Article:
12. Shadow Lane

Lainey had a house on Shadow Lane. Like all of the houses on Shadow Lane, it was the ubiquitous 1950s brick ranch with two bedrooms, a bathroom, and a somewhat surprisingly cheery disposition.

In spite of all the house had going for it, it had one thing working against it–it was haunted. Noticeably.

You could be sitting in the living room and watch the light in the dining room come on, followed by the light in the kitchen. Then the kitchen light goes out. And then the dining room light. As if someone has gone in to get a drink and come back.

You could be sitting, reading a book, and the television would come on, flip through the channel, and turn itself off.

And things you wouldn’t think twice about took on more ominous meanings. You might find a glass of water on a table, waiting for you, and, though you wanted a glass of water, you didn’t remember getting it.

Sure, maybe you did it without really thinking about it, just a matter of routine.

But, if you’re alone in the house, of course, there is no one to tell you if you brought the glass in there or if it just appeared.

It got so that Lainey was afraid to be in the house at all.

But her neighbor insisted she call an electrician.

“Are your outlets two-pronged or three?” The neighbor asked.

“Two,” she said.

“That’s right. You probably got original wiring in there. Get an electrician.”

So, she searched the internet, as folks do, for nearby electricians, and the first one to catch her eye was Adams and Sons. And so she called, and the appointment was made for a week from Wednesday.

On that Wednesday, there was a knock at the door and a lanky man in his mid-fifties introduced himself as John Adams.

“My dad was a real history buff,” He said. “We wired these houses when they first went in, would you believe it? I have a pretty good sense of all the ways they go wrong.”

He immediately got to work, poking around in the fuse box and crawling around in the attic.

About an hour later, Adams found Lainey in her home office.

“Well, ma’am,” he said, “I found the immediate problem. At one point, it looks like you had some mice in the attic and they were chewing on some wires up there. Stripped them bare in spots. I believe, when those bare wires touched, for whatever reason, they were flickering the lights.

“You’re going to need to rewire the house. But I’ve got that patched up to hold you. Shoot, you’re lucky there wasn’t a fire. I found some singed insulation already.”

“Oh no!” Lainey said.

“You call back over to my boys,” Adams said. “Tell them you’re going to need the whole house done. They’ll work you a deal.”

“Great. How much do I owe you?”

“Nothing,” he said. “It was treat enough to get back into one of these places and see how it held up.  Pretty good, I think, if this is the first trouble you’re having. And rewiring the house will cost you more than enough. Don’t worry about it.”

So, Lainey called Adams and Sons once again and identified herself and gave her address.

“I’m calling because I need you guys to come over.”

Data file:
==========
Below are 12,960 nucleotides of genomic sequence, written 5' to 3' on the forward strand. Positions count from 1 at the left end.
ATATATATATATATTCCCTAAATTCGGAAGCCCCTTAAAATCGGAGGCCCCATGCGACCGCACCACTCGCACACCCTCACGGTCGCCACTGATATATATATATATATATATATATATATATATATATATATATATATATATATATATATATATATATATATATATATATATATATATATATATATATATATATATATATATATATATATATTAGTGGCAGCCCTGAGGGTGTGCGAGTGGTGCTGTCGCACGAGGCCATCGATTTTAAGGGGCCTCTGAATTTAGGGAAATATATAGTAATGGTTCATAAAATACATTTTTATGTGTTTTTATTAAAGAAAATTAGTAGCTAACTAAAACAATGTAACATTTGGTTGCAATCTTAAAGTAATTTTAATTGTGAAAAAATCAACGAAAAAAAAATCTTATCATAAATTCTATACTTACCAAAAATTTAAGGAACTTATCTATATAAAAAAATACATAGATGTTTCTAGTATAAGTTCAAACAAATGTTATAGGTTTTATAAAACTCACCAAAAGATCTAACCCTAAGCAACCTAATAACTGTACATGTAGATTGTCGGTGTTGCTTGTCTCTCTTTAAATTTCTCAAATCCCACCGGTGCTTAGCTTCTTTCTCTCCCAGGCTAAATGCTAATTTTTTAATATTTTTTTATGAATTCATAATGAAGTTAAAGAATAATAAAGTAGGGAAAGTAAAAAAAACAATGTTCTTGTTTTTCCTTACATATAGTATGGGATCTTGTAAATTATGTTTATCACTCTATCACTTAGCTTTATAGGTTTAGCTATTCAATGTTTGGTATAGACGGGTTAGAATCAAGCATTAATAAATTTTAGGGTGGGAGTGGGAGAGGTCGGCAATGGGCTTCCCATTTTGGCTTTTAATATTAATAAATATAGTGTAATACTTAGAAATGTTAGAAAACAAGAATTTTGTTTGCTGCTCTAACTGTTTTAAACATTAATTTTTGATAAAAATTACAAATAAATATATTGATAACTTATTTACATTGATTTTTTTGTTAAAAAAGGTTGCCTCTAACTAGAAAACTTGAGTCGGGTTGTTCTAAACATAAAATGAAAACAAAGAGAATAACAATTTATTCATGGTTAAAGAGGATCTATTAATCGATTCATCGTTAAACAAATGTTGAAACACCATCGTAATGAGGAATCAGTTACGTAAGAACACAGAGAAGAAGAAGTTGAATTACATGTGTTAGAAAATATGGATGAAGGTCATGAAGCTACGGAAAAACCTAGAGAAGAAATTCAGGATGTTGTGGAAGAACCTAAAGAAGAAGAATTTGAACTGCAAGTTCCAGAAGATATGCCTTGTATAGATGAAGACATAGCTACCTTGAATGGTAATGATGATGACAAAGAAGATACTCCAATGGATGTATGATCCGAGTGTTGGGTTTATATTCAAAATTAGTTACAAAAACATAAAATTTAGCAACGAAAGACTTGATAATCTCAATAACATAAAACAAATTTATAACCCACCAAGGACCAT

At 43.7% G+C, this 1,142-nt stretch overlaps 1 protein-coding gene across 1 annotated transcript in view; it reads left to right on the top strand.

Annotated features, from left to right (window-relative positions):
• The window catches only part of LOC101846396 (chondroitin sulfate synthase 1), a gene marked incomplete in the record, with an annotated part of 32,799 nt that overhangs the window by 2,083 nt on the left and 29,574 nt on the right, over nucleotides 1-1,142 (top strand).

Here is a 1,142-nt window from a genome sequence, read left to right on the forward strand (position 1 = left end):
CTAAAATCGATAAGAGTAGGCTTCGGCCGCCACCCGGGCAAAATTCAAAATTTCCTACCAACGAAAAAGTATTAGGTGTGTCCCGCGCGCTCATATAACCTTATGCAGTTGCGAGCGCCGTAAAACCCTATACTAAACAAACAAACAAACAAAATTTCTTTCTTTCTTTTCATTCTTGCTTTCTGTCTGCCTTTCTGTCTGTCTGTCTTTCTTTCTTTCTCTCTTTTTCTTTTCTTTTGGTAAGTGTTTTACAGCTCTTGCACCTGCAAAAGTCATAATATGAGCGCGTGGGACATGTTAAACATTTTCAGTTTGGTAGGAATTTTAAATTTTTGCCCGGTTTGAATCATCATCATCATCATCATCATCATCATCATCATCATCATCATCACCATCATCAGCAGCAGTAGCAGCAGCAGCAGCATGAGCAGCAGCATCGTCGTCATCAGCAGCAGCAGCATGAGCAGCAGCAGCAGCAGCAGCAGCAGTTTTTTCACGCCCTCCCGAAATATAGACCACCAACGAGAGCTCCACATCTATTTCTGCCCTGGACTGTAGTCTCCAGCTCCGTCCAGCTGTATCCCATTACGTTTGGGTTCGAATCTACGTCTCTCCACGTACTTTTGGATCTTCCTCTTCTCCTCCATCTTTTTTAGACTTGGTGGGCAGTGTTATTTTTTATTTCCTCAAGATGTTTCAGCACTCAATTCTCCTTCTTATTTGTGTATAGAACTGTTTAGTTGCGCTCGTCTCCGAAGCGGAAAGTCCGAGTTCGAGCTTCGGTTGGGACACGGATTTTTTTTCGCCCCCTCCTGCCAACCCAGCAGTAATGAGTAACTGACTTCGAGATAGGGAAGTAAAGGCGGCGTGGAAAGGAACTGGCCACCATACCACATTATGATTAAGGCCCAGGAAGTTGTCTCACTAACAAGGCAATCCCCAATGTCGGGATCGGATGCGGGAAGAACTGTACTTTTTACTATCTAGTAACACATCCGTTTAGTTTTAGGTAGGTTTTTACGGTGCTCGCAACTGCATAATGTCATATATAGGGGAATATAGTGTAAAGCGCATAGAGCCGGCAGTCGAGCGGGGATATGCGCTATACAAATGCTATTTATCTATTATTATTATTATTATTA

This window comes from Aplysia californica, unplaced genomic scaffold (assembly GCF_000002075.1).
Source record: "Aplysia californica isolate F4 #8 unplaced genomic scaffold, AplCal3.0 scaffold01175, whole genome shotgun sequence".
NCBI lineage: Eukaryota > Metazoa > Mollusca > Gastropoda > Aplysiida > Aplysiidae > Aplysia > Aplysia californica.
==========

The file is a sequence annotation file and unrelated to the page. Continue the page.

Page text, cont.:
“Yes, ma’am. We expect to have someone there today.”

“Oh, yeah, he’s been here already.”

“He has?”

“Yes. He came by and fixed some mouse damage and said to call you and tell you we need the whole house rewired.”

“Ma’am? Are you sure?”

“Well, yes, he just left. Why?”

“Well, because Adams and Sons is really just me and my brother since my dad died in 2003. I say ‘we’ like I’m just the guy in the office. But Bob’s on vacation, so Adams and Sons today is just me. And I haven’t been to your house yet.”

“Oh my god. Should I call the police? I let this strange man into my house. I should have known ‘John Adams’ was made up.”

“He said his name was John Adams?”


“That’s my dad’s name.”

And when he got to the house, he did indeed find that the repair had been made. So, who knows? Most times either one of them tells you this story, they will tell it like someone is running impersonating the electrician John Adams and, for some crazy reason, doing minor electrical work expertly. But when they tell that version, you can see in their faces they don’t believe it.

Voting for the Hunting and Fishing Amendment

Yes, Sean Braisted is right and we ignore  a lot in our state constitution (though, I think now would be a great time to purge the state legislature of all duelers). But I still think R. Neal is onto something. If there’s an amendment to the state constitution that protects hunting and fishing, that gives teeth, even if they’re small ones, to environmental protections for the habitat of the animals that are hunted. If you have a right to hunt, presumably, it means you have a right to have a chance of finding something to hunt.

I don’t know. This seems like a win for people who care about the environment and a natural thing for Tennessee Democrats to support.

Dinner with an Old Friend

Last night one of my best childhood friends came over for dinner while she was in town for work. We had, in part, baked vegetables, which were supposed to be grilled, but the grill was out of gas. But I’m glad we cooked them in-doors because the whole house still smells delicious.

Man, it was good to see her.

Some folks you know your whole life and you still think, “yeah, this is a person I’d want to be friends with even if I just met her yesterday.”

And the dog was fairly well-behaved!

And we talked about art and creativity and how weird it can be when people think they’ve come to know you through your art AND that you’ve somehow come to know them, too.

I am very lucky to have the cool, smart, interesting friends that I do.